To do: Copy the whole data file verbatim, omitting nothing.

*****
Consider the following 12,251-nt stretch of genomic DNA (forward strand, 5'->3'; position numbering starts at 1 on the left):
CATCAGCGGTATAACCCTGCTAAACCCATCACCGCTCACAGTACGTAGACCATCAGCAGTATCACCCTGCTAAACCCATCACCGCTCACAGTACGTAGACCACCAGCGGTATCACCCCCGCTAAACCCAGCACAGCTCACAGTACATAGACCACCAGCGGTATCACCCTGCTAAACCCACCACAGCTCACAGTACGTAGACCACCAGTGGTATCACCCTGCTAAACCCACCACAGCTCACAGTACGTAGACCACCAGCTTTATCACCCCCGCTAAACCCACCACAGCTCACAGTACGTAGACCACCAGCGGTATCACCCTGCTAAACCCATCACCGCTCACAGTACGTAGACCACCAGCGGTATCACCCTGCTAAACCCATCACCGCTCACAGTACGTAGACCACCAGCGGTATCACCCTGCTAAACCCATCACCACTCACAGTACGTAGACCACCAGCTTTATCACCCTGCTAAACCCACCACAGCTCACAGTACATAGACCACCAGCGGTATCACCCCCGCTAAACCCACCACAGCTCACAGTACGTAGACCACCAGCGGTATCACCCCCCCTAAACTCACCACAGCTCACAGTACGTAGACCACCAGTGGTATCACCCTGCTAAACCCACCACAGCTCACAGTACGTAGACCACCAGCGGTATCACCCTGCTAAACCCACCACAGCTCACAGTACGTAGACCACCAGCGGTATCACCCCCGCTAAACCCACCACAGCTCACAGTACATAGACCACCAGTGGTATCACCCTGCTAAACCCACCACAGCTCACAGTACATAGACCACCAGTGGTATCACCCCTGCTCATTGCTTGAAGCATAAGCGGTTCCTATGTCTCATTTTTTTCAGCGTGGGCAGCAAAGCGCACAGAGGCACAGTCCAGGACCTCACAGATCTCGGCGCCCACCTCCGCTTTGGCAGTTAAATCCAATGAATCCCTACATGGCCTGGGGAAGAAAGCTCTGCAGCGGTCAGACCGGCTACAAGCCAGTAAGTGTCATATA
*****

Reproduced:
Consider the following 12,251-nt stretch of genomic DNA (forward strand, 5'->3'; position numbering starts at 1 on the left):
CATCAGCGGTATAACCCTGCTAAACCCATCACCGCTCACAGTACGTAGACCATCAGCAGTATCACCCTGCTAAACCCATCACCGCTCACAGTACGTAGACCACCAGCGGTATCACCCCCGCTAAACCCAGCACAGCTCACAGTACATAGACCACCAGCGGTATCACCCTGCTAAACCCACCACAGCTCACAGTACGTAGACCACCAGTGGTATCACCCTGCTAAACCCACCACAGCTCACAGTACGTAGACCACCAGCTTTATCACCCCCGCTAAACCCACCACAGCTCACAGTACGTAGACCACCAGCGGTATCACCCTGCTAAACCCATCACCGCTCACAGTACGTAGACCACCAGCGGTATCACCCTGCTAAACCCATCACCGCTCACAGTACGTAGACCACCAGCGGTATCACCCTGCTAAACCCATCACCACTCACAGTACGTAGACCACCAGCTTTATCACCCTGCTAAACCCACCACAGCTCACAGTACATAGACCACCAGCGGTATCACCCCCGCTAAACCCACCACAGCTCACAGTACGTAGACCACCAGCGGTATCACCCCCCCTAAACTCACCACAGCTCACAGTACGTAGACCACCAGTGGTATCACCCTGCTAAACCCACCACAGCTCACAGTACGTAGACCACCAGCGGTATCACCCTGCTAAACCCACCACAGCTCACAGTACGTAGACCACCAGCGGTATCACCCCCGCTAAACCCACCACAGCTCACAGTACATAGACCACCAGTGGTATCACCCTGCTAAACCCACCACAGCTCACAGTACATAGACCACCAGTGGTATCACCCCTGCTCATTGCTTGAAGCATAAGCGGTTCCTATGTCTCATTTTTTTCAGCGTGGGCAGCAAAGCGCACAGAGGCACAGTCCAGGACCTCACAGATCTCGGCGCCCACCTCCGCTTTGGCAGTTAAATCCAATGAATCCCTACATGGCCTGGGGAAGAAAGCTCTGCAGCGGTCAGACCGGCTACAAGCCAGTAAGTGTCATATA